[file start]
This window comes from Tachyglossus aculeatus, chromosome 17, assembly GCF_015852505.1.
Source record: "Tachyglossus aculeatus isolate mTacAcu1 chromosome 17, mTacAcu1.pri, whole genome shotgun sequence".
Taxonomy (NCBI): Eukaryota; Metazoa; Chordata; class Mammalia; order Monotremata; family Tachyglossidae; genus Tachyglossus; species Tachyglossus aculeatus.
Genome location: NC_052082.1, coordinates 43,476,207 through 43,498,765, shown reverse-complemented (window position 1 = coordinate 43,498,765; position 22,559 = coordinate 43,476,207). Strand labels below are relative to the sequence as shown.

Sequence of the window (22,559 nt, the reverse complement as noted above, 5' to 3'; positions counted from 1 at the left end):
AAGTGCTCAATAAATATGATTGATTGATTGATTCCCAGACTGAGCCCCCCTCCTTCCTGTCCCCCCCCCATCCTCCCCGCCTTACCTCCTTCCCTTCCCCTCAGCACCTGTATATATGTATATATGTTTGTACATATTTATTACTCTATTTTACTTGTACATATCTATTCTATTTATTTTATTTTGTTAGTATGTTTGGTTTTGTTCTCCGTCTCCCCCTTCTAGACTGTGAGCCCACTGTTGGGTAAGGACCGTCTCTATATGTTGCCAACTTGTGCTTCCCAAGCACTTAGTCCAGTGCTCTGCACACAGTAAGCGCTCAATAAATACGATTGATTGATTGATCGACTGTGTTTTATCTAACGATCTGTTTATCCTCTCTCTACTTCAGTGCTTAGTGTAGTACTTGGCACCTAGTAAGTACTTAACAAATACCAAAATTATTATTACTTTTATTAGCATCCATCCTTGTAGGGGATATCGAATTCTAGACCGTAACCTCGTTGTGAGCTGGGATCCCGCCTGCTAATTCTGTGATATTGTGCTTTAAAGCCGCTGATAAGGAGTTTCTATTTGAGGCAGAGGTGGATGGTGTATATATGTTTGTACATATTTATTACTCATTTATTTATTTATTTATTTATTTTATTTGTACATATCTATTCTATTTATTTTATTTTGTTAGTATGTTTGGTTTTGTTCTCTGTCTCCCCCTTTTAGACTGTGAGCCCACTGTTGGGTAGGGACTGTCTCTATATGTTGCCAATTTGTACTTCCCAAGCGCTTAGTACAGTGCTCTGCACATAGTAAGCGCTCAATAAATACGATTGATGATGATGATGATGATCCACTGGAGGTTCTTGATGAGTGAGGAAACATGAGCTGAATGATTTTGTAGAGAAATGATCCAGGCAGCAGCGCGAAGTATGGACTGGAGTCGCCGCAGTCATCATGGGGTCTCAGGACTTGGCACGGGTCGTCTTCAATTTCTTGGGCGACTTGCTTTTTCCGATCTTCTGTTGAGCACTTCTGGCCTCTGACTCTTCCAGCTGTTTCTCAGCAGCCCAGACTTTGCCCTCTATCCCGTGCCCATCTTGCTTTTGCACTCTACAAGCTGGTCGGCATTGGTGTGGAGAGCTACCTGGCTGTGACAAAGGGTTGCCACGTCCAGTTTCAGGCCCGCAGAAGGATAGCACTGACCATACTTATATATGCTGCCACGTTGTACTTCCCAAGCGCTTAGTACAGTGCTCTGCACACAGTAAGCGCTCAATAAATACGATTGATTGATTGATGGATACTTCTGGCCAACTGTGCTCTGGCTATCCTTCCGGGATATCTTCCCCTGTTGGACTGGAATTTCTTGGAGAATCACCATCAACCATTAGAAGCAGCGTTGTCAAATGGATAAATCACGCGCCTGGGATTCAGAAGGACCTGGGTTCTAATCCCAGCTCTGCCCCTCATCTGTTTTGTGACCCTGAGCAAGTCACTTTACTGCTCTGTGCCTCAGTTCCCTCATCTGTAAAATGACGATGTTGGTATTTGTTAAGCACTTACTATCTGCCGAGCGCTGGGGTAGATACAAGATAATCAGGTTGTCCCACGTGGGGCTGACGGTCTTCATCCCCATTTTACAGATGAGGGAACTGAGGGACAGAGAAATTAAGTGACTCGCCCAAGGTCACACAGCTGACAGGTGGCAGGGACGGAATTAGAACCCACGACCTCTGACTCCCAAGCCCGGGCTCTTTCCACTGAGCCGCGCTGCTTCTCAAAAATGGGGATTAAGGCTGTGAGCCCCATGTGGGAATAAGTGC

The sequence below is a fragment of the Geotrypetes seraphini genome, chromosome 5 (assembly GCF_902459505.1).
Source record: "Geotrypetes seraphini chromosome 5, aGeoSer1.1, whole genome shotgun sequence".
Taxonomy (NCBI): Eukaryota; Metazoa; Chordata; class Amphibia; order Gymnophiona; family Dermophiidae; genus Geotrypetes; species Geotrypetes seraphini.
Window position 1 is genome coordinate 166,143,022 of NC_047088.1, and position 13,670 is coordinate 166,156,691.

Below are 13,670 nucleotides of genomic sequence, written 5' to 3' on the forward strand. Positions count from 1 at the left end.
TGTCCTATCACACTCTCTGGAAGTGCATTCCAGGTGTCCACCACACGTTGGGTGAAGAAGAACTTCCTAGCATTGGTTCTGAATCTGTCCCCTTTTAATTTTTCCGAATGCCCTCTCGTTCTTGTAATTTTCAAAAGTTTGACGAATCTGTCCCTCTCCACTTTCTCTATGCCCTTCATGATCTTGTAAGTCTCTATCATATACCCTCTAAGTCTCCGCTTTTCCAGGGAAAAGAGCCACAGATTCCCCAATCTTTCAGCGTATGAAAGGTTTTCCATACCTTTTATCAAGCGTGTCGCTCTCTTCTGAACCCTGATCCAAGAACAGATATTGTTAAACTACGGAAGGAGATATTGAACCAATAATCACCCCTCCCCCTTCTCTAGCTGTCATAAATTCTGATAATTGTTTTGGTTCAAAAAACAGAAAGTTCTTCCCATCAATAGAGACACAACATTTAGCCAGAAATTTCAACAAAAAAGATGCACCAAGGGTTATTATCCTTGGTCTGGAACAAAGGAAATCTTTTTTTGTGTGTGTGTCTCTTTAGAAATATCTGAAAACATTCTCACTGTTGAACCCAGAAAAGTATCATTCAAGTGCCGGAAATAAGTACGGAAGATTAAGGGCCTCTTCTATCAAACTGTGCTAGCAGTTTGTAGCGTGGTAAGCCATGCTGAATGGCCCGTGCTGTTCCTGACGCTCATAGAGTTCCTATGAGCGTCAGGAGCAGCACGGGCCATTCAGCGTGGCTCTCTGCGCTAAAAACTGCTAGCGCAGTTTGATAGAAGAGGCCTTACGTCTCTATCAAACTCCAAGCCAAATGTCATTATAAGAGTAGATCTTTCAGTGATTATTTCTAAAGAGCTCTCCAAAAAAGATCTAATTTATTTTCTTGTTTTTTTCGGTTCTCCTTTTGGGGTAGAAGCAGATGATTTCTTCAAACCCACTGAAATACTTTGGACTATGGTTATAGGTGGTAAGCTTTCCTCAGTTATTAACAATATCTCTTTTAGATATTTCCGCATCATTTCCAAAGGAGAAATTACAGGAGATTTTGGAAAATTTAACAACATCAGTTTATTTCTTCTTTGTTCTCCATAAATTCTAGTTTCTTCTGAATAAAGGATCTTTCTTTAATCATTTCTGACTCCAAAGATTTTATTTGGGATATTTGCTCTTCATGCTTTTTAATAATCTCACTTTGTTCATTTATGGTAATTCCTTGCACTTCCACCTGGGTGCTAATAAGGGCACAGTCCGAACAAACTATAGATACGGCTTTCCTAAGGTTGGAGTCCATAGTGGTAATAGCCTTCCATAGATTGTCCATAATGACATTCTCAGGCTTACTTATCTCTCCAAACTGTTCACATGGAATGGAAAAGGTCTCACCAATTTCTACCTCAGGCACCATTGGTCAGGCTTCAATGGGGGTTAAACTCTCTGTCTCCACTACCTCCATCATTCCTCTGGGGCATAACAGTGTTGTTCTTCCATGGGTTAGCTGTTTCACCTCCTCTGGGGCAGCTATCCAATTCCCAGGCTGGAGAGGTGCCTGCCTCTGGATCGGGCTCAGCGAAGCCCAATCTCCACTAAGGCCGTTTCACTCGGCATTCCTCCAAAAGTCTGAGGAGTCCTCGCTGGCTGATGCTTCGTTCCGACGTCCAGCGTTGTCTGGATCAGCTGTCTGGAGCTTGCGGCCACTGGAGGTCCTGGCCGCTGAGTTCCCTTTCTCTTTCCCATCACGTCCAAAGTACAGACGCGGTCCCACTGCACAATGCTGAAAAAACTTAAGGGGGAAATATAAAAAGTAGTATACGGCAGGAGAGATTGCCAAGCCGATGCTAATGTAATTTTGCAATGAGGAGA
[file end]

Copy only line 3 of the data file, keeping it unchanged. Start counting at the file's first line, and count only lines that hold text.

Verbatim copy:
Taxonomy (NCBI): Eukaryota; Metazoa; Chordata; class Mammalia; order Monotremata; family Tachyglossidae; genus Tachyglossus; species Tachyglossus aculeatus.